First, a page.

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News Article
2 men charged in largest library theft in history
By Jim Rutledge

PITTSBURGH —Two men have been charged in what authorities are calling the world’s largest theft of library books.

More than $8 million in rare books were removed from the Carnegie Library of Pittsburgh, including Isaac Newton’s Principia Mathematica and a book signed by Thomas Jefferson.

A team of Pittsburgh city detectives moved in on the two suspects in a series of arrests on July 20 accusing the library’s popular archivist and local bookstore owner of a combined 30 theft charges that date back 20 years, a theft that has shaken the exclusive antiquarian book world.

Gregory M. Priore, 61, of Pittsburgh’s downtown Oakland neighborhood who worked alone as the sole archivist and manager of the library’s 30,000 rare book collection is charged with 20 counts of theft, conspiracy, forgery, receiving stolen property and criminal mischief.

John Schulman, 54, of Squirrel Hill, a nationally respected antiquarian bookseller and owner of the Caliban Book Shop located around the corner from the library, is charged with 10 counts of theft, dealing in proceeds of illegal activity, forgery, receiving stolen property, conspiracy, theft by deception and deceptive business practices.

If convicted, each man could face more than 10 years in prison and be fined tens of thousands of dollars and ordered to pay more than a million dollars in restitution.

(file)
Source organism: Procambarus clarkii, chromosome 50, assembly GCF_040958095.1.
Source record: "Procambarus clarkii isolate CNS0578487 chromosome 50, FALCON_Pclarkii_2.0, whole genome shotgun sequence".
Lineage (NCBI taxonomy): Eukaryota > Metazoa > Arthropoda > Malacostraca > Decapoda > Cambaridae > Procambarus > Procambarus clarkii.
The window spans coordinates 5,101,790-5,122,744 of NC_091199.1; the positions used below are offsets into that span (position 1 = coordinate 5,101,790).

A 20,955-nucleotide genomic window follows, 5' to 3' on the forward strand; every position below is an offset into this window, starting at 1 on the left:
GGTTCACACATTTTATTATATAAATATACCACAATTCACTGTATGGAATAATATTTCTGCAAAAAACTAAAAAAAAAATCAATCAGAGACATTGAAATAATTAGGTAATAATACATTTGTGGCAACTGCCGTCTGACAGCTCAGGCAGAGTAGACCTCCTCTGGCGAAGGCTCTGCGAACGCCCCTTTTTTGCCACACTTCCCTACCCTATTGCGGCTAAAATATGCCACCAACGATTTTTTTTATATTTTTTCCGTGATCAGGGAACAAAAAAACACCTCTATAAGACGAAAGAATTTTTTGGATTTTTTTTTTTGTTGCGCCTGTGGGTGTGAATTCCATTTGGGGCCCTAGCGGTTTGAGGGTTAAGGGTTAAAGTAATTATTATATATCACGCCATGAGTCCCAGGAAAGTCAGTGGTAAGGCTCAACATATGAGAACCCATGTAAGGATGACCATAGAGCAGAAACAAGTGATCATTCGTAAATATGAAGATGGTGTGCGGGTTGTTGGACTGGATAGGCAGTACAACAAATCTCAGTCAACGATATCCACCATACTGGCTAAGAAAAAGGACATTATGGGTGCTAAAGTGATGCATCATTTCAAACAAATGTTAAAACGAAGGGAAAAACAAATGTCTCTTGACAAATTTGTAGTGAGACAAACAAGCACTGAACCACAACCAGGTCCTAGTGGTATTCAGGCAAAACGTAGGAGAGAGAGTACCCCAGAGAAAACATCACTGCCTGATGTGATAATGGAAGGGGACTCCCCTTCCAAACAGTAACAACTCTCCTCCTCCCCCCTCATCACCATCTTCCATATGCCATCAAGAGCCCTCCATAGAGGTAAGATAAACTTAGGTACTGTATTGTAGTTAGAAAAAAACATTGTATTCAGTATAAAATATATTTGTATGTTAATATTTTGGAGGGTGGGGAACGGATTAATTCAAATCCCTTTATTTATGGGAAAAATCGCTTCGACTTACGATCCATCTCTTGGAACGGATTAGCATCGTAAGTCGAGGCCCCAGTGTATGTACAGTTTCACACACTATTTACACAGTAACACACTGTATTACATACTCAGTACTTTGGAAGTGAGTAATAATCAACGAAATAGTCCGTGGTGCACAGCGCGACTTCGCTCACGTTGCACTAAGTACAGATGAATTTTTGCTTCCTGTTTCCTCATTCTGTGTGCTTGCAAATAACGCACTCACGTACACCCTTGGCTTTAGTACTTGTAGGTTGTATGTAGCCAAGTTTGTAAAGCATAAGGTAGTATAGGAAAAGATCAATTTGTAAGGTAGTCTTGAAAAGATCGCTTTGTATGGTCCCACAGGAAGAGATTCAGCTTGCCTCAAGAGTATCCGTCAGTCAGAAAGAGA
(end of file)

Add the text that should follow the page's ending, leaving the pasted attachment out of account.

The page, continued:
Both men have been released on their own recognizance.

According to the Allegheny County District Attorney’s office, the two are accused of trafficking hundreds of rare books, maps and other items valued at just over $8 million by appraisers Pall Mall Art Advisors (PMAA). In some cases the books and items were sold to unsuspecting buyers on eBay, according to investigators.

In court documents, prosecutors described a conspiracy that began in 1997 where Priore schemed with Schulman to find the most valuable books within the library’s rare book section called the Oliver Room, named after former trustee William Oliver, at the library’s main branch in the heart of downtown Pittsburgh. Schulman’s bookstore specialized in poetry, literature, philosophy, art and Pennsylvania history.

Schulman has been a frequent guest on PBS’s Antique Roadshow appraising rare books as a member of the Antiquarian Booksellers Association of America (ABAA) where he also served on the Ethics and Standards Committee. Schulman resigned from the association on July 23.

Vic Zoschak, president of the ABAA said in a statement, “This is truly a regrettable situation for the larger book community, and one in which the Association shares the public’s dismay that such a theft took place. At this comment further would be premature.”

Fellow member of the ABAA, Michael Vinson, a dealer based in New Mexico, said in an email to AntiqueWeek, “This is a huge deal. What makes this theft so unusual is the involvement of a major antiquarian book dealer – Schulman. These were great rarities and treasures. I’m just shocked at the depth of this thing.”

Schulman’s attorney Robert G. Del Greco, Jr., said in an email, “These are serious charges and we are treating them as such. Mr. Schulman is a titan in the rare book industry and is disappointed by these circumstances. We are reviewing the lengthy complaint and plan to address these allegations at the preliminary hearing. I am not in a position to offer further comment because of the pending legal matter.”

An attorney for Priore, Patrick Livingston, did not respond to inquiries for comment.

Suzanne Thinness, communication manager for the Carnegie Library, said in a statement, “We are grateful the investigation into the Oliver Room theft has resulted in arrests, however, we are deeply disappointed that at the center of this case are two people who had close, long-standing relationships with the Library. We have been asked not to comment further until legal proceedings are complete.”